An easy and free design tutorial from the Cech Republic’s Petra Nemravova.
Feeling much better, thanks all. I wasn’t going to post but this video from Adina Pastelina (Israel’s Adi and Sam Leder) brightened my day and I thought you’d enjoy this (and all their videos). Don’t miss their site, Pinterest and Facebook bits too.
The flood of Facebook posts from PCD has stopped. Thank you for your alerts and your support. Of all days, I was sick in bed with a bad cold and not checking in.
The autoposter went crazy and you got a crash course in polymer. I’m still under the weather and will take a couple of days to regroup and get over my embarrassment. Your notes were all very kind and understanding and I heartily appreciate that. What a kind audience you are.
MaryAnne Loveless shares her own brand of mixed media. She throws ceramic pots, leaving spaces for polymer. Clay on clay.
A polymer stopper top or a band of color are added after the piece has been kiln fired. Of course the ceramic piece can tolerate another baking.
Nuts! I published early. My site’s clock seems to have a bug in it. I’ll try to fix it and bring you your regularly scheduled programming as soon as I can figure it out.
The UK’s Claire Wallis used translucent and metallic clays plus paint as she experimented with her imitative rock crystal ring. She plans to tweak and explore what she’s discovered and we’ll plan to watch!
Margit Bohmer’s Carved Beads may prompt you to rummage through your nail tools for your old cuticle trimmer. These bright colors are revealed by shallow slices carved off the extruded strings which have been wound around base beads.
Margit’s fond of rainbow colors which look even more dramatic when exposed against the black exterior of the strings. She sometimes goes a step further, smoothing and sanding the carving to achieve a more shibori-like look. See how she manipulates color by slicing and sanding on Facebook and Flickr.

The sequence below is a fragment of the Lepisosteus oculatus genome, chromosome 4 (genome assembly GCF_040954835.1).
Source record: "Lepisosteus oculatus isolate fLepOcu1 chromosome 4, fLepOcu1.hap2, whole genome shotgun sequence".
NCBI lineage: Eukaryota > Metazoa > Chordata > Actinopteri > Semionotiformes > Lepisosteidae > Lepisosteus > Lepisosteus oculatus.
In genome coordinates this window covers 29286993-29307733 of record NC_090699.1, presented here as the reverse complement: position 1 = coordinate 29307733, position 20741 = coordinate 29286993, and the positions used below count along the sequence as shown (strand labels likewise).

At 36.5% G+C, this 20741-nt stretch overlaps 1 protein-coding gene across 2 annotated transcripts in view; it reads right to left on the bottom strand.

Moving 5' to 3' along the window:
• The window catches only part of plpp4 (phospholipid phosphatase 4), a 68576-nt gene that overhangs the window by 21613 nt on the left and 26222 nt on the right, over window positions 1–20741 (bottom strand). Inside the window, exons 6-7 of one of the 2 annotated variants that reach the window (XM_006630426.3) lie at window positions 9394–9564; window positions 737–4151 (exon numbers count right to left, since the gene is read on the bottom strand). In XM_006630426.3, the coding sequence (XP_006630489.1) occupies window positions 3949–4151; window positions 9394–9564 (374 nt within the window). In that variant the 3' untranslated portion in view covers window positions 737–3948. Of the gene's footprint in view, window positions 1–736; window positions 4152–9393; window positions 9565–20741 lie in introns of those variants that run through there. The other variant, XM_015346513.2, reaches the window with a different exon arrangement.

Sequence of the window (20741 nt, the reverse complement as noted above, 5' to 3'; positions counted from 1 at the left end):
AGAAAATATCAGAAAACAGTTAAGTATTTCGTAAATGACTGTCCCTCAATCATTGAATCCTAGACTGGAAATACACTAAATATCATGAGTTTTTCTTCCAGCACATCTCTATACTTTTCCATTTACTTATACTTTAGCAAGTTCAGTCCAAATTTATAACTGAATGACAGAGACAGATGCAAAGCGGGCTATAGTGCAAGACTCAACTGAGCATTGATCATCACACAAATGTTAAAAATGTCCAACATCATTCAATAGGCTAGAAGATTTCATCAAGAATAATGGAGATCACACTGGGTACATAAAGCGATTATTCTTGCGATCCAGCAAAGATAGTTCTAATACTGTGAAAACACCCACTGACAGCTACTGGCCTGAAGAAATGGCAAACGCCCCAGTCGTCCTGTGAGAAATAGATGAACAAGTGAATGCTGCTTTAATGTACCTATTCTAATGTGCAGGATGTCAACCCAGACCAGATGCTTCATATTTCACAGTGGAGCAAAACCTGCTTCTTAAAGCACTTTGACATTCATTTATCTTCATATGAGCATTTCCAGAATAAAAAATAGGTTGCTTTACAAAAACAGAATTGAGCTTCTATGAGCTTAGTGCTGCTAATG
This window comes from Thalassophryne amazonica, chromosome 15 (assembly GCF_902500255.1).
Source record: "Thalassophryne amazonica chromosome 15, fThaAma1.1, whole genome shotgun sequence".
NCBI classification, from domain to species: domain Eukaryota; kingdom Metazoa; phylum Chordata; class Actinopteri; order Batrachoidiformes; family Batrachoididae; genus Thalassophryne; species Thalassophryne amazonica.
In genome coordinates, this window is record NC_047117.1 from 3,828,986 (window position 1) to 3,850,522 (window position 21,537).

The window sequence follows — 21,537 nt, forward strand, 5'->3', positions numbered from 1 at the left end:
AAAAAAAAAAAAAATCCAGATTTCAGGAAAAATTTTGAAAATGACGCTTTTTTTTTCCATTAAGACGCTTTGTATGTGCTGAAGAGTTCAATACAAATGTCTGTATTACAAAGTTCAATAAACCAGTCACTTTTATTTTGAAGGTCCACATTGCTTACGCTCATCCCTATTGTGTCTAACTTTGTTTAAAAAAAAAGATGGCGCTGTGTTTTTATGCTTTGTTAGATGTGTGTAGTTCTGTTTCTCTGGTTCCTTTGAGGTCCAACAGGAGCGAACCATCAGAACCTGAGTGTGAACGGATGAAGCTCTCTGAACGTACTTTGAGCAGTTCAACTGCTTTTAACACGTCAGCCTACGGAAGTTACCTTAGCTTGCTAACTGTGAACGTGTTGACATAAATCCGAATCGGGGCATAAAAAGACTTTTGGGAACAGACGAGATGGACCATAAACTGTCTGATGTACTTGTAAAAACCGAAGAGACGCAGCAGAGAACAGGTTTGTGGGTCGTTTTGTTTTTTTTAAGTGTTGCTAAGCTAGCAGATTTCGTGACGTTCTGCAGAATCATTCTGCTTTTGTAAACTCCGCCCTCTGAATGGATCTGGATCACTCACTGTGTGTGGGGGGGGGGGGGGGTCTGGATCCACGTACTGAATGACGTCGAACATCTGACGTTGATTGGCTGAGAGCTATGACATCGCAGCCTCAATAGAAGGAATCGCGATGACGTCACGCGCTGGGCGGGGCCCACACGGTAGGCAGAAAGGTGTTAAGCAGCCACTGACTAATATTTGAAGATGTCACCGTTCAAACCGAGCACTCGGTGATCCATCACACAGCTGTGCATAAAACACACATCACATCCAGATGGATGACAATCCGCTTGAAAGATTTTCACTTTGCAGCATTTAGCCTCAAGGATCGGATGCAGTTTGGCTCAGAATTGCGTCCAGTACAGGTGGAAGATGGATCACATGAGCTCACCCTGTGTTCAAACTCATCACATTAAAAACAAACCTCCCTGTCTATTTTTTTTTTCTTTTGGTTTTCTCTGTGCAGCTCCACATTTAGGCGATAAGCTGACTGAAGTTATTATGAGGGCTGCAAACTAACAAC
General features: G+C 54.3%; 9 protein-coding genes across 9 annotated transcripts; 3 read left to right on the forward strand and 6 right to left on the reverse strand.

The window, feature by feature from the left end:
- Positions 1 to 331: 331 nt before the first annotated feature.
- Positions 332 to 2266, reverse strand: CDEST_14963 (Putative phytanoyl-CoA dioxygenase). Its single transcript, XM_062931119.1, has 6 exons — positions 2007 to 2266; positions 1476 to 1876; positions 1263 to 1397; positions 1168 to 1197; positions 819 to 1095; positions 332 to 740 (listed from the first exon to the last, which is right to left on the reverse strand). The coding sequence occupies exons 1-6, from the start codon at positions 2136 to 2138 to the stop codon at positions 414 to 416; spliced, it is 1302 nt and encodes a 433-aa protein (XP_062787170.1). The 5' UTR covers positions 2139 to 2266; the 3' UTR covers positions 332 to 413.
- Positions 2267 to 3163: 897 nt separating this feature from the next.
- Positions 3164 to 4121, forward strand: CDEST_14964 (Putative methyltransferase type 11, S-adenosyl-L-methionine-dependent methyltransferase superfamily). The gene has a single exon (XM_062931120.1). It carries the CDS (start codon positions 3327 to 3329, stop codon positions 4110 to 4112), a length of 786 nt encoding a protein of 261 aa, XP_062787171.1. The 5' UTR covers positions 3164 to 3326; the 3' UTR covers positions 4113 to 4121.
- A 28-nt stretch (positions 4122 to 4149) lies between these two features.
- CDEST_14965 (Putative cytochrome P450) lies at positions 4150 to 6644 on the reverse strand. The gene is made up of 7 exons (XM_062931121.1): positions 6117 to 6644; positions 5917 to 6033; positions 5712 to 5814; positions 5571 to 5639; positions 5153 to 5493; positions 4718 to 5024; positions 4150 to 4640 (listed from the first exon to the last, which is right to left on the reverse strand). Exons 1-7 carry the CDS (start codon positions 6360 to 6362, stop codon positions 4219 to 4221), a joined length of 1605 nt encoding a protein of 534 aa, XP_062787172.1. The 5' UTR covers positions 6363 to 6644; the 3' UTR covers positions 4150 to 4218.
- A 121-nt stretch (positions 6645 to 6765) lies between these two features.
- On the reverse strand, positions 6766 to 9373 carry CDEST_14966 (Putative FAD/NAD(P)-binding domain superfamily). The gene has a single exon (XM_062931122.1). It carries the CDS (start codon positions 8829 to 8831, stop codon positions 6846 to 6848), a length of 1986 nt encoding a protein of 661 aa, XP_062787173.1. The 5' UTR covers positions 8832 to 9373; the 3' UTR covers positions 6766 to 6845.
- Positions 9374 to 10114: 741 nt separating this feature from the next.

The news out of the New York design shows indicates that Iris is on track. “Our first trend pick of the season is the inky, hand-drawn graffiti markings threaded throughout many shows this season,” says the popular DesignSponge blog.
This cheery eye candy comes from Maine’s Bonnie Bishoff. She and her husband, J.M. Syron create both large and small sculptures – furniture and jewelry from polymer and wood.
Bonnie’s jewelry statement sums it up nicely, “We endeavor to create daily messages of joy, balance, challenge and intrigue; small personal sculptures that enliven the wearer and communicate in intimate detail. We transform specific materials to create tactile, curious and wearable forms, and rich surfaces of continuing interest.”
Jeff Dever’s luscious leaf, bulb and petal shapes echo the bright lilies and foliage in painter Marquita Fowler’s oil on linen panels. The 2012 collaboration is called Triptych Interrupted and stretches 76″ wide.
Jeff’s website has languished for years (we all know this feeling) and he’s recently launched a beautiful site that gathers his works and gives you a wonderful overview. The site primarily represents the last ten years of Jeff’s 20+ years working with polymer.
You’ll want to set aside some special time to savor all his galleries. Jeff’s also on Facebook. (My site’s alarm clock didn’t set properly…hence the lateness.)
Clasps and closures are always hot topics at polymer events. A clever design integration that works is the goal and Baltimore’s Linda Loew (she only has a private presence on Facebook) seemed to be heading in a promising direction with this rough, raw necklace.
The two ends with fixed beads simply slide through the focal bead in both directions. The catch is that the cable must fit over the wearer’s head. It’s a WIP.
Time to empty the suitcase and return the art supplies to the studio.